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Re: Suggested issues that may be addressed in next version of guidelines

From: Jason White <jasonw@ariel.ucs.unimelb.edu.au>
Date: Sun, 8 Aug 1999 13:55:34 +1000 (EST)
To: Web Content Accessibility Guidelines <w3c-wai-gl@w3.org>
Message-ID: <Pine.SOL.4.10.9908081349050.14275-100000@ariel.ucs.unimelb.edu.au>
Is the graph of a function equivalent to its equation? I am not sure how
to answer such a question, but I would tend to say that they both express
the same relationship in different ways. However, and more importantly,
the effect of a sound or image is usually to supplement text, and not to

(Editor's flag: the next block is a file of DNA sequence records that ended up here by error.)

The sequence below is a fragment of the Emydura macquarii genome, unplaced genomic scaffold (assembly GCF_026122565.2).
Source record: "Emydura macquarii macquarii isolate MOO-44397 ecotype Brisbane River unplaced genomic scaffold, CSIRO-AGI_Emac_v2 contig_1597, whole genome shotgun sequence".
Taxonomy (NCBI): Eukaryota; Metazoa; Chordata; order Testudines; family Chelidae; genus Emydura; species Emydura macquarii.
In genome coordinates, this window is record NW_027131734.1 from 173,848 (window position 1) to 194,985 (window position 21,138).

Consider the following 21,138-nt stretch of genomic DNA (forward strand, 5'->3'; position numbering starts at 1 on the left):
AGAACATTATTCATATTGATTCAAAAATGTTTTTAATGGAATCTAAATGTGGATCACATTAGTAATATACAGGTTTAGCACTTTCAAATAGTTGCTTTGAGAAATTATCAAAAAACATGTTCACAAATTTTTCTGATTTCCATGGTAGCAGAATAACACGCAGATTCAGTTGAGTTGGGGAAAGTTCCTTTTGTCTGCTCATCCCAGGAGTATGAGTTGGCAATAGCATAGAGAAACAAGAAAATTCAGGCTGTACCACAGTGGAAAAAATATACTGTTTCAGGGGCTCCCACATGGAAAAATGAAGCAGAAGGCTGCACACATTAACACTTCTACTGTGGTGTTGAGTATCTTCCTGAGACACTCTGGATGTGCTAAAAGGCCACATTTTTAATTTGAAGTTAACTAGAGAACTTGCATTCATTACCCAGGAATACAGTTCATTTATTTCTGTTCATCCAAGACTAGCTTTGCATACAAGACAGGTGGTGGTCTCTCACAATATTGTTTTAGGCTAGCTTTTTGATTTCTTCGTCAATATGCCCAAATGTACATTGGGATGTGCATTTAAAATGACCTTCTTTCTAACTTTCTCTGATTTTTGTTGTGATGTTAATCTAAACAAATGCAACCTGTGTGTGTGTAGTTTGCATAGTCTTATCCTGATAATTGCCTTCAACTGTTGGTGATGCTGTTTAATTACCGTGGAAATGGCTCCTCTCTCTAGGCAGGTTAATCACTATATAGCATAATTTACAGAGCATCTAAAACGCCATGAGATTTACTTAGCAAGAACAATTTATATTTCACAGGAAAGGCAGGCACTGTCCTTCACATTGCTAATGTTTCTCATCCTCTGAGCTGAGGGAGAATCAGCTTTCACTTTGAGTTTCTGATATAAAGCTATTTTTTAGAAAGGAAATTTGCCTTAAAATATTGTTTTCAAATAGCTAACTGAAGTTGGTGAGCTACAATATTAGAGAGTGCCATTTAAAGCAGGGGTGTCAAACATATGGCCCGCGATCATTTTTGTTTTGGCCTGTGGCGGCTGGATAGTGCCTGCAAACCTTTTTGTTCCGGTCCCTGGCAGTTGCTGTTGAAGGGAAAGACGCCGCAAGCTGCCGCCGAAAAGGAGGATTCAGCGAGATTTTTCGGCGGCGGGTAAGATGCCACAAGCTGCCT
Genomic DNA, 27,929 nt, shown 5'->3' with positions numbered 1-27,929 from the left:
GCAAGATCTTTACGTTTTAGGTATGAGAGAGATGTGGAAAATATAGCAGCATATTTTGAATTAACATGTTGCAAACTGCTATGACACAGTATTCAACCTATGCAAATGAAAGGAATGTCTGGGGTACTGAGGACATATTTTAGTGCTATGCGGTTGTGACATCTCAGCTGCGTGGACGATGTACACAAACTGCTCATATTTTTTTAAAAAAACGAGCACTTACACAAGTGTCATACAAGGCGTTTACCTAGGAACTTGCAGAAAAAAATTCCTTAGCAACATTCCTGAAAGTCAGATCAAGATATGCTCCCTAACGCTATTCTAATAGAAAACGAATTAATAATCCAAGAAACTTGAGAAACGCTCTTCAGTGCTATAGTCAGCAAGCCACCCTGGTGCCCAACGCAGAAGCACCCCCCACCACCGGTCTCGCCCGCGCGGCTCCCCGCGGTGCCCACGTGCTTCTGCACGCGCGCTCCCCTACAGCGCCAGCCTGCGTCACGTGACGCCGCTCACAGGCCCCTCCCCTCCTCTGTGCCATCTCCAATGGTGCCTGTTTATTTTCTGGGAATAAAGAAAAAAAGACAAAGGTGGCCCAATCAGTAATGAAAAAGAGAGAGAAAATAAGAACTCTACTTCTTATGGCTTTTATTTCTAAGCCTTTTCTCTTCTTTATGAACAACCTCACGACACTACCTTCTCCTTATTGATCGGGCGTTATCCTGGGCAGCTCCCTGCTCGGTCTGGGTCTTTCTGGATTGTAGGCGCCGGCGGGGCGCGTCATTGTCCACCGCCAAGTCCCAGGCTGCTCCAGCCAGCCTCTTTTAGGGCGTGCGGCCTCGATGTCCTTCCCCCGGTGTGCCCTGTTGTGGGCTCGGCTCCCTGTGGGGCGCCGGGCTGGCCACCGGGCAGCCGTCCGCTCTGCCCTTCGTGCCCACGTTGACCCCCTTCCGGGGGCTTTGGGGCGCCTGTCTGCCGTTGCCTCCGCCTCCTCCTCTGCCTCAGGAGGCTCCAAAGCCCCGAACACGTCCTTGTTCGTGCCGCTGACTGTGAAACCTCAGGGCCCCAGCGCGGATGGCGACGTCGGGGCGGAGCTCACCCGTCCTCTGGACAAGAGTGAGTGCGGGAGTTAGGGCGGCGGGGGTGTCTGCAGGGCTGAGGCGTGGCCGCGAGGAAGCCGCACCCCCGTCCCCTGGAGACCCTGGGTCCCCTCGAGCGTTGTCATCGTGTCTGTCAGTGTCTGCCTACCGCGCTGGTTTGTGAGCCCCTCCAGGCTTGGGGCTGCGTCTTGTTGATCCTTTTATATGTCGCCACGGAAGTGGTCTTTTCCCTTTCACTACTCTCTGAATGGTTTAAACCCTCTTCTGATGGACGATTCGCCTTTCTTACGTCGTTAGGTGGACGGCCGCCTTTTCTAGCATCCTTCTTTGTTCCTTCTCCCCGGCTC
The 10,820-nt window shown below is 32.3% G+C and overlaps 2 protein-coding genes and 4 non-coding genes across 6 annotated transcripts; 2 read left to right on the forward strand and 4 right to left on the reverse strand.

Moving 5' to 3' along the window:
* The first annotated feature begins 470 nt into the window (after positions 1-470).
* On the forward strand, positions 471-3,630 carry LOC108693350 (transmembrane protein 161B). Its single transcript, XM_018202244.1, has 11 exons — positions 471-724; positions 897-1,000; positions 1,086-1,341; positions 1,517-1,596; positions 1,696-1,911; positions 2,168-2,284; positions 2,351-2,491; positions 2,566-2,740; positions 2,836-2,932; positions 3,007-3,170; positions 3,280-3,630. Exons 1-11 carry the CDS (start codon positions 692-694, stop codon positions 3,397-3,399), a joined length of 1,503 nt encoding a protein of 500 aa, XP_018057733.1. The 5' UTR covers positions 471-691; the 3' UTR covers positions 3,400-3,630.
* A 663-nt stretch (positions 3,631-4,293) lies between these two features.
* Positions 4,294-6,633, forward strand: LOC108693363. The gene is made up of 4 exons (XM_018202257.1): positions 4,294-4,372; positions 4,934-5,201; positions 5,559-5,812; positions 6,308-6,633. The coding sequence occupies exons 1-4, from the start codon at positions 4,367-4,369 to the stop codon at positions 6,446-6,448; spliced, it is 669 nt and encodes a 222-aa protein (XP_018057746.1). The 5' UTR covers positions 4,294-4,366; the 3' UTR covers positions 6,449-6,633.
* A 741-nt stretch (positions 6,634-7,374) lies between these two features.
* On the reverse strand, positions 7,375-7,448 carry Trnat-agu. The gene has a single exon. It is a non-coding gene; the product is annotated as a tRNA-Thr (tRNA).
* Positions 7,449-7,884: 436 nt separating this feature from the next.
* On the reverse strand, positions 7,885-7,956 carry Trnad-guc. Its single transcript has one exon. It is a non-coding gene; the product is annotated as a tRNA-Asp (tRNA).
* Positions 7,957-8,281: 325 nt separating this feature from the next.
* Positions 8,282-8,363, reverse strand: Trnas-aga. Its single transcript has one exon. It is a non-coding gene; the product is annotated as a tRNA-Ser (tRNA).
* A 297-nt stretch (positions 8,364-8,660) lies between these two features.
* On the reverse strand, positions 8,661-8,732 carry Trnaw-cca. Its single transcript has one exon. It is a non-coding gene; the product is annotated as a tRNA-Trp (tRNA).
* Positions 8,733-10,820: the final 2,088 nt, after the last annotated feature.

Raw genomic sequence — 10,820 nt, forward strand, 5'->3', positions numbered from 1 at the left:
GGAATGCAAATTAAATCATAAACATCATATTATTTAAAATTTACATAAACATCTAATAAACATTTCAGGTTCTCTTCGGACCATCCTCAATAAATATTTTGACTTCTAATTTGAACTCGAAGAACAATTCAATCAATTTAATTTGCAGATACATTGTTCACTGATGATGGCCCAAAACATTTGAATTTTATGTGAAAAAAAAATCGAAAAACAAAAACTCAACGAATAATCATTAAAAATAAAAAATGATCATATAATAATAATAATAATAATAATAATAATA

operate as a substitute for it. Charles and I are in agreement that there
is an upper limit to the conceptual complexity that can be conveyed
non-linguistically.

This is why I am arguing that instead of thinking in terms of "non-textual
equivalents to text", we should instead be asking the question: under what
circumstances should non-linguistic (auditory/visual) representations be
provided as an aid to comprehension, and what recommendations can be laid
down in regard to their proper use? Charles and I are in agreement, it
seems, that not every actual and potential document conveys information
that can be represented, or clarified, non-linguistically; but there
remains a significant class of cases in which this is not only possible
but also of positive cognitive benefit. We need to find ways of
characterising these cases and formulating a more precise requirement that
can be practically applied.
Received on Saturday, 7 August 1999 23:55:46 GMT

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